And they said what it felt like to be new. These kids went beyond with the details so they said: scared, nervous, confused, happy, sad, lonely, shy, surprised. Which is what I get with any group that I talk to — but then they wrote: don’t know how to write, don’t know everybody, don’t know what to do, don’t know what they’re saying, don’t know what to say, don’t think you fit in, embarrassed, don’t know how to read books, don’t know what to think, don’t know how to play games, don’t know how to respond, don’t know how to use the computer. So that is a really rich, concrete list.

Marissa: What about educators, how have educators responded to your book?

It’s been pretty phenomenal. The book is in its third printing and it’s just a year old. Actually, it went into its third print run in June. That is by far the fastest that any book of mine has taken off, so there seemed to really be a hunger. There are quite a number of books about an individual immigrant’s story, but I think what people are responding to, what they found useful, is that this book is different because it’s a concept book about the experience of being new and being welcoming, and in that way it works. A particular story can make a deep connection even if your experience is quite different, you recognize things that are similar. But to have one book that outlines what the experience is like, it is very good for discussions. I’ve done more teacher conferences and appearances, especially in the TESOL community, than I did before. Normally I do a lot of schools where I talk to students, but in the past year the majority of my appearances have been for teacher conferences.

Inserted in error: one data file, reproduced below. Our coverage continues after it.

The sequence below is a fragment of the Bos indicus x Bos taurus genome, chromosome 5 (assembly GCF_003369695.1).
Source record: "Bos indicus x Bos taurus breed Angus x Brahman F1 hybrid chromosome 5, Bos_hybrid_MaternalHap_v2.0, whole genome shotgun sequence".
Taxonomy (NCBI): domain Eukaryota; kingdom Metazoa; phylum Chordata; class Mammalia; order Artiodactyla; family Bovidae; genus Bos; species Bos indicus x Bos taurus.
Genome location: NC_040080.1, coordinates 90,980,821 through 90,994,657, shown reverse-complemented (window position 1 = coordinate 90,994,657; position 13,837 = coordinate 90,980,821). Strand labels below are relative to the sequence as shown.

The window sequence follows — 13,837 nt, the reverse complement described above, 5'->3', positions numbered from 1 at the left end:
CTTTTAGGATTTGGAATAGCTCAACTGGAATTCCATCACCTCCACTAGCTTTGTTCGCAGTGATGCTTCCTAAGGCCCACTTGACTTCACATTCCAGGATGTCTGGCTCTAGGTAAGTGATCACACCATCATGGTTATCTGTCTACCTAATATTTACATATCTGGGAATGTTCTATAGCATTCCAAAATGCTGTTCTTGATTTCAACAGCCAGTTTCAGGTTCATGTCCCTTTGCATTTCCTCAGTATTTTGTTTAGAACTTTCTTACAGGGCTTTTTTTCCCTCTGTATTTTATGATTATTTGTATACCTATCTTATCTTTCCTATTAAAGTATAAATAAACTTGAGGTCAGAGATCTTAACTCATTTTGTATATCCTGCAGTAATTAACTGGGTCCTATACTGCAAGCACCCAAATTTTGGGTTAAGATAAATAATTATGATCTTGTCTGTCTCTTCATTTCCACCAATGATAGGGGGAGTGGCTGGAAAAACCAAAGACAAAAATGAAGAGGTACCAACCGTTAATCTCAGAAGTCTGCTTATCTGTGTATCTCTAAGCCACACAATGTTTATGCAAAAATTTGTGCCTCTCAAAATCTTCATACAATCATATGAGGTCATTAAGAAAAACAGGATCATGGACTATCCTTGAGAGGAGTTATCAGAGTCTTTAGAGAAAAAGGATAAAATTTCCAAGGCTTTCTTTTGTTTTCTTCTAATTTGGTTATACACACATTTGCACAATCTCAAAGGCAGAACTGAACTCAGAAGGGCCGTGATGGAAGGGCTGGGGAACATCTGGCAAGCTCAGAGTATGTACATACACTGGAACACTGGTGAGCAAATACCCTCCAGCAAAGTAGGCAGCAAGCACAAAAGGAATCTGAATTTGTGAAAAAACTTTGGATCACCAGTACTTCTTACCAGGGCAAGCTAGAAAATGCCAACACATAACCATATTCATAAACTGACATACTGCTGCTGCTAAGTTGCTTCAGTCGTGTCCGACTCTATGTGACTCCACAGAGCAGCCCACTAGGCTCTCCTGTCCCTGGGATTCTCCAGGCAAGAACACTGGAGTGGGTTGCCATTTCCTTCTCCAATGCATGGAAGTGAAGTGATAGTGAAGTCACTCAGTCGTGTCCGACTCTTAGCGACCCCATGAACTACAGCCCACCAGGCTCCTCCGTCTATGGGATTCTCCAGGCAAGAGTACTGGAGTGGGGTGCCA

Marissa: Have any of them come up to you and told you how it’s resonated with them? Have you met any educators who are immigrants themselves?